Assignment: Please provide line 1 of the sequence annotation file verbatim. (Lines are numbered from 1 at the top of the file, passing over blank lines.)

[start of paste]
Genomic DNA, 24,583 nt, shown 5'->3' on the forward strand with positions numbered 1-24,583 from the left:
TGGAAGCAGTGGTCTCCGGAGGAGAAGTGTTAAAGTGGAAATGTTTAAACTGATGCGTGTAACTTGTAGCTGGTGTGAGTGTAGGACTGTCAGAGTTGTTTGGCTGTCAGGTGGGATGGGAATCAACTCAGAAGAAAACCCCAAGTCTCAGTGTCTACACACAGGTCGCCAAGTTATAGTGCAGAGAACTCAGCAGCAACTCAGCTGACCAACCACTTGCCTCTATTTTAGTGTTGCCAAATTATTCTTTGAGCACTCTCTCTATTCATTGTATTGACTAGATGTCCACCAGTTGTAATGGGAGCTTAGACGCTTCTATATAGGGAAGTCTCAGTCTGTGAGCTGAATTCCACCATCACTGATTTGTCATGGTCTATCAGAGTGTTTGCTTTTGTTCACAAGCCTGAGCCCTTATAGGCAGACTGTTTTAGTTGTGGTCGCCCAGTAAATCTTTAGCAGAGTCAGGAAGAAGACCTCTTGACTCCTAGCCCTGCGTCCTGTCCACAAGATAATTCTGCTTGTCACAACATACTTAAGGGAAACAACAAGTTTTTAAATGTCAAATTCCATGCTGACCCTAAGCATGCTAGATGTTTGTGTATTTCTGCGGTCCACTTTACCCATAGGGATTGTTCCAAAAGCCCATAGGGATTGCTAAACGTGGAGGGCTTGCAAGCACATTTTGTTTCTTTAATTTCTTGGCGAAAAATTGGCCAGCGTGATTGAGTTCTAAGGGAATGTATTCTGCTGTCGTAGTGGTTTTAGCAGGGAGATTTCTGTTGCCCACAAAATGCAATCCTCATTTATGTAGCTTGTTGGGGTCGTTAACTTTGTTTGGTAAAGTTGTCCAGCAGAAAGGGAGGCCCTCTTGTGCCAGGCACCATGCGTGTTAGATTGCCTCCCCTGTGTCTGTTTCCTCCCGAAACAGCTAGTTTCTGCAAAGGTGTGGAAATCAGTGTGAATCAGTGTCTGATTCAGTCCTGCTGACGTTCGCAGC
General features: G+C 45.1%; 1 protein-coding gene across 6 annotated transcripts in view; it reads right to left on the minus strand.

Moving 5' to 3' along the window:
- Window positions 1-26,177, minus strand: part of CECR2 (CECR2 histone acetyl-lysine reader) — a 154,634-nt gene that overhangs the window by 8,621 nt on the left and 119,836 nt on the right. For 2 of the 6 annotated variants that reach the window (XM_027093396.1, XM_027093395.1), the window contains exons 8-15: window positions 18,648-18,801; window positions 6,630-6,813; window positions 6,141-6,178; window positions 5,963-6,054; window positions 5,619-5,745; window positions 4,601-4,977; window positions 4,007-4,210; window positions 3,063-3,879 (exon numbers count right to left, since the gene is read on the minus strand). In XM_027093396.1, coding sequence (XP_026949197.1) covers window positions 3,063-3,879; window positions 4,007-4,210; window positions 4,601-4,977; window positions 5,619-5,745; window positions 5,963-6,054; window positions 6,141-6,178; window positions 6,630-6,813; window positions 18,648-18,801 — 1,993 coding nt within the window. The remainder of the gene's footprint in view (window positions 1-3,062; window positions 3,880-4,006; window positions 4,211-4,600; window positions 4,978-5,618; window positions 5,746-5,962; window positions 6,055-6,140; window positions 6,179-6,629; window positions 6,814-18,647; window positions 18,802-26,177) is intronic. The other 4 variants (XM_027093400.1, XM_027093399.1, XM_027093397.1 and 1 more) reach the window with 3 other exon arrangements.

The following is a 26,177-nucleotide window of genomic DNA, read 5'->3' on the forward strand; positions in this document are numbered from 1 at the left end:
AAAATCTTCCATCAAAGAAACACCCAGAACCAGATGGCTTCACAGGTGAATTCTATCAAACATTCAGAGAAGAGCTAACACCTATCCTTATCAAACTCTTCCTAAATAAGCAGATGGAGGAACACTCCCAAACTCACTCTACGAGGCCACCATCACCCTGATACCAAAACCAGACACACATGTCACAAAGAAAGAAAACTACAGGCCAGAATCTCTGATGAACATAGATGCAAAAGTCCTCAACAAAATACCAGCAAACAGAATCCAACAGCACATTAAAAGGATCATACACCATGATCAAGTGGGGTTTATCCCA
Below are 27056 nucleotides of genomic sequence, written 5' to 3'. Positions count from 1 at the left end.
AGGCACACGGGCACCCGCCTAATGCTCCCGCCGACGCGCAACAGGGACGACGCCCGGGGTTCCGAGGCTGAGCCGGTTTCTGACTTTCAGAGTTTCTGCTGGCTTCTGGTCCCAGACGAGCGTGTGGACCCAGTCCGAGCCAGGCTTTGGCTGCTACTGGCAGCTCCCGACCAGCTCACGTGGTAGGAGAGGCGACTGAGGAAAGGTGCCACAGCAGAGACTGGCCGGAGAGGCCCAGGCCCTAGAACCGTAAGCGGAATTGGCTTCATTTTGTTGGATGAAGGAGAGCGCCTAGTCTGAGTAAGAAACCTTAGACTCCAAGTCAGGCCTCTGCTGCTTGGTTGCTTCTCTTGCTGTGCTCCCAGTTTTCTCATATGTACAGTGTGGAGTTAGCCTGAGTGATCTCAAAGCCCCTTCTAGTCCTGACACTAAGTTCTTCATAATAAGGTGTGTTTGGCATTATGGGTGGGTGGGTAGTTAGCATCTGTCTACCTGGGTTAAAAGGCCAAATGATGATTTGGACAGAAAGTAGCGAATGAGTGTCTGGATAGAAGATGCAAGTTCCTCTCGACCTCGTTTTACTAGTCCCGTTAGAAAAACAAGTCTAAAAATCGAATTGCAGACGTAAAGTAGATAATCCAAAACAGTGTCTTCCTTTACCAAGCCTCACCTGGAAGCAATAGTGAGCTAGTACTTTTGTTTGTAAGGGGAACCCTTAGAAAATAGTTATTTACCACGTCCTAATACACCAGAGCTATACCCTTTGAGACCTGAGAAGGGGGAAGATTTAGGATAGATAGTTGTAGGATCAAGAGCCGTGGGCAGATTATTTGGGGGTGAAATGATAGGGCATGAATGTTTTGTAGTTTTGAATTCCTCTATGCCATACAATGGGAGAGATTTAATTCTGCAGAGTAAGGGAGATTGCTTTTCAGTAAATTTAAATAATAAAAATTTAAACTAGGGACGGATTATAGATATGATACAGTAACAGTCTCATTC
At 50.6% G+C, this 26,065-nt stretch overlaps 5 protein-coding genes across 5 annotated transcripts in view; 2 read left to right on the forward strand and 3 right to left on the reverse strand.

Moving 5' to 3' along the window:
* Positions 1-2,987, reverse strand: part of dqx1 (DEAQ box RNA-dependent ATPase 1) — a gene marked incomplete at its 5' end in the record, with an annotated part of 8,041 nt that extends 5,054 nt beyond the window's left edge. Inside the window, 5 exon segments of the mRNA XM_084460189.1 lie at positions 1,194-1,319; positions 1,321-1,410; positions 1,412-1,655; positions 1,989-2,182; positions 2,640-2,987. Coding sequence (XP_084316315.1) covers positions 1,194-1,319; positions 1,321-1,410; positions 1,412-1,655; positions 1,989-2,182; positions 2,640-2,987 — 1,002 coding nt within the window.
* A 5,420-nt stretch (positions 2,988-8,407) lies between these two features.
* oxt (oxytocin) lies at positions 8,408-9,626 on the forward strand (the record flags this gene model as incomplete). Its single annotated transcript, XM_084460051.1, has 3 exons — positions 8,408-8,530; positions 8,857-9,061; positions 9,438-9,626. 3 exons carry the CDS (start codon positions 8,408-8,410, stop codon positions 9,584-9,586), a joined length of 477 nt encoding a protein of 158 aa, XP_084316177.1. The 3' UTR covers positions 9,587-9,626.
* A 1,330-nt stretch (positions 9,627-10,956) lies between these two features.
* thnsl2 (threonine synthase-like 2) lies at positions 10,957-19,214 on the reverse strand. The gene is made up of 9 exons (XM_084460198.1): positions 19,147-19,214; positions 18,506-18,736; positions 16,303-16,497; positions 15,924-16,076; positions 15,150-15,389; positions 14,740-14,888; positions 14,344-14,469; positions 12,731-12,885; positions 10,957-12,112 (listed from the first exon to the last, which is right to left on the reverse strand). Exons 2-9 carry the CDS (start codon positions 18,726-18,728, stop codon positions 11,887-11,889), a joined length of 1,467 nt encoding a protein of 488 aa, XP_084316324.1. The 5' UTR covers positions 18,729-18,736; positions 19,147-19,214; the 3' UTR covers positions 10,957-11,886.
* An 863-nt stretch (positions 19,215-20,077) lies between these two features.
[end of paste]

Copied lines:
Genomic DNA, 24,583 nt, shown 5'->3' on the forward strand with positions numbered 1-24,583 from the left: